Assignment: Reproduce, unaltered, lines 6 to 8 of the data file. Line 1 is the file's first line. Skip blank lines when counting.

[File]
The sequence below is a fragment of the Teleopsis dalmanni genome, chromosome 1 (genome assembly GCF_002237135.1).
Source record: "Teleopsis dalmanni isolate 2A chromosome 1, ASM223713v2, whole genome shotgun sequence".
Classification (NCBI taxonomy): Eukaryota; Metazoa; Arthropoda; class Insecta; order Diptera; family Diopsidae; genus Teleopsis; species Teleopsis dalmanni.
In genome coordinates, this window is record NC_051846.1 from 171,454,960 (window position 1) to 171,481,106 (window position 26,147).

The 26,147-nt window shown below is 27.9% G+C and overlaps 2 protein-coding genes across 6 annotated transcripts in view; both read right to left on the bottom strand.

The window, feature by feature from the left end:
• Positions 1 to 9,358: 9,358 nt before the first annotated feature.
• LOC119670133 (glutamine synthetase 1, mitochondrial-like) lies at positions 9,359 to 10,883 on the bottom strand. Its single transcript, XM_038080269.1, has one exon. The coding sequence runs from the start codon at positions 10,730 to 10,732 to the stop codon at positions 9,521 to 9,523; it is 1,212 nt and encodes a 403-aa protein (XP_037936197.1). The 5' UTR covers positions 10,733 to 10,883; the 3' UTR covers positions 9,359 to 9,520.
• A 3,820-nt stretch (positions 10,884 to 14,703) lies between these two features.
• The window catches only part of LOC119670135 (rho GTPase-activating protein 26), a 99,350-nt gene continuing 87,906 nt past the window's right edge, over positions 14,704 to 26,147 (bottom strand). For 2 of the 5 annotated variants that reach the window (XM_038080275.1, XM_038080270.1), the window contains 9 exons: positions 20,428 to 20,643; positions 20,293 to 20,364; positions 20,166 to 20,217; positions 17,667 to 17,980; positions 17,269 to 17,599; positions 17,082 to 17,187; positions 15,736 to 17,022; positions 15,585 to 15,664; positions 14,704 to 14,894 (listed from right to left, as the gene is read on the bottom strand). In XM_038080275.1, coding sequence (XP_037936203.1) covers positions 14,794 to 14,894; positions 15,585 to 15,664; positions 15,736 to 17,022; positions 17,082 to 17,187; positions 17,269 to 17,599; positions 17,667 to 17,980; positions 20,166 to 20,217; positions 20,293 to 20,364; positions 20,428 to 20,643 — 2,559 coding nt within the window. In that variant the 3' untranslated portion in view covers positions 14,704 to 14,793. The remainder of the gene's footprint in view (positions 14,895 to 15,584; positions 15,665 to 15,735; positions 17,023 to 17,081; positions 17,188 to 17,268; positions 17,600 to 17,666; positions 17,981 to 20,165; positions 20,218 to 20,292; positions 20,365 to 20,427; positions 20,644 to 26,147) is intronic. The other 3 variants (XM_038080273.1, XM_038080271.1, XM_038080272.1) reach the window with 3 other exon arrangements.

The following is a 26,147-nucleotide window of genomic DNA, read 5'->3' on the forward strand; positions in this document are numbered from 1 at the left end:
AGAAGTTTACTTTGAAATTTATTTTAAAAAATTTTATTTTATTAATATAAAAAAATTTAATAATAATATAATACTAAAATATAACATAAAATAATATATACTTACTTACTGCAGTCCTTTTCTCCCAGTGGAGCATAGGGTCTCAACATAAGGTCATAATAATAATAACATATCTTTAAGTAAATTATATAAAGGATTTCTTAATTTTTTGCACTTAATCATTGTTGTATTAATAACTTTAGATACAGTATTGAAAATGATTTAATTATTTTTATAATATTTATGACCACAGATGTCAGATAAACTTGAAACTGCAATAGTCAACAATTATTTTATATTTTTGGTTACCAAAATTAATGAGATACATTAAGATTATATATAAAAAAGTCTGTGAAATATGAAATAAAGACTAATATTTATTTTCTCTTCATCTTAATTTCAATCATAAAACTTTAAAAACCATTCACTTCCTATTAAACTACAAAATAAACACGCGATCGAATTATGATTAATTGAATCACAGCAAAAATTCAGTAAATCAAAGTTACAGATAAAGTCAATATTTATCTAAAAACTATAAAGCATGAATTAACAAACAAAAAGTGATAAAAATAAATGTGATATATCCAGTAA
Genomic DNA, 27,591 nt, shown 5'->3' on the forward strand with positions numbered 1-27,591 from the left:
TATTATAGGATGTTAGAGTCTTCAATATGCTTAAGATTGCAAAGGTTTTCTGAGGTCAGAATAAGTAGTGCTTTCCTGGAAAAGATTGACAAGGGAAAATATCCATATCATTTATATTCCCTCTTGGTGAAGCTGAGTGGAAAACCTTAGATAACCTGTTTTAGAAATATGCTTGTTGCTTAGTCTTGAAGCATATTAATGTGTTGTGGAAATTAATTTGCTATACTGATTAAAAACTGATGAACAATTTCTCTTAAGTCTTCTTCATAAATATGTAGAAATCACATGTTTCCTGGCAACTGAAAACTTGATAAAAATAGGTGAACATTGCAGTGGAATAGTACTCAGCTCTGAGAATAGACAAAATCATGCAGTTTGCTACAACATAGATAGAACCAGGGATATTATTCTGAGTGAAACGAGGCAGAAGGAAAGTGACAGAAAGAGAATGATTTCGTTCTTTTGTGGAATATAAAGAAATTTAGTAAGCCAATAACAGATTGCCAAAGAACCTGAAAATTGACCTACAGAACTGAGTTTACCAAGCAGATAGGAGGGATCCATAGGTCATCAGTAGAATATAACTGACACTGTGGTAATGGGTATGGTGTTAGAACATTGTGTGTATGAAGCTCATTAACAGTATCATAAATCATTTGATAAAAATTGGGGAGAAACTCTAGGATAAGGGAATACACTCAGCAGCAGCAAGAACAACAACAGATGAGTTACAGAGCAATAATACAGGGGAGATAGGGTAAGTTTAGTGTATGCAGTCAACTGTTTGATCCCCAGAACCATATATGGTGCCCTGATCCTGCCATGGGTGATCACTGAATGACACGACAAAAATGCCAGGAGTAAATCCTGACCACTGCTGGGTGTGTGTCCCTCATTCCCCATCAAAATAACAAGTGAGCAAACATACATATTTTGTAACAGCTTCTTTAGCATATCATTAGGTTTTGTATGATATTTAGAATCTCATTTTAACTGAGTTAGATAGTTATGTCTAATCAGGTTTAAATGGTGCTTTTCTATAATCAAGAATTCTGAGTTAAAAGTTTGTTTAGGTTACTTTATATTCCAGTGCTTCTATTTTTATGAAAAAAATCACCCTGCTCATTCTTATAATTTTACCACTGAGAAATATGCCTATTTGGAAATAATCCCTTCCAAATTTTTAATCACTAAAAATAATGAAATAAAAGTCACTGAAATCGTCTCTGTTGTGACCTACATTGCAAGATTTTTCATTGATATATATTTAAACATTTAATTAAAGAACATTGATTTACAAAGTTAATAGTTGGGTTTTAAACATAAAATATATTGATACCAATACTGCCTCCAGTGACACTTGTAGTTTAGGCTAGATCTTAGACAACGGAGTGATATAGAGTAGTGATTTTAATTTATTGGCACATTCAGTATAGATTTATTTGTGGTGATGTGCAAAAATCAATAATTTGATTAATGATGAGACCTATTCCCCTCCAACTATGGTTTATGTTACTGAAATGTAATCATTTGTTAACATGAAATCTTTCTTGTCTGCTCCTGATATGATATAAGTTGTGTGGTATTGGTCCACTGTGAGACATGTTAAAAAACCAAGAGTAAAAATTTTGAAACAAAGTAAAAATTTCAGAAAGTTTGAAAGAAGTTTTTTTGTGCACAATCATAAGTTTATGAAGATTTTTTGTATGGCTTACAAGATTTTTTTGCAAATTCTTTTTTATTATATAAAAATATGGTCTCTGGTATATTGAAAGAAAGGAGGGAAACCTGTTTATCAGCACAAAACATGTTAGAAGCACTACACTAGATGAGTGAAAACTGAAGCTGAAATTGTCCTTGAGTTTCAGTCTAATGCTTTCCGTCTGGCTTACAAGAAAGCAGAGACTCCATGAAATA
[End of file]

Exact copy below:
The window, feature by feature from the left end:
• Positions 1 to 9,358: 9,358 nt before the first annotated feature.
• LOC119670133 (glutamine synthetase 1, mitochondrial-like) lies at positions 9,359 to 10,883 on the bottom strand. Its single transcript, XM_038080269.1, has one exon. The coding sequence runs from the start codon at positions 10,730 to 10,732 to the stop codon at positions 9,521 to 9,523; it is 1,212 nt and encodes a 403-aa protein (XP_037936197.1). The 5' UTR covers positions 10,733 to 10,883; the 3' UTR covers positions 9,359 to 9,520.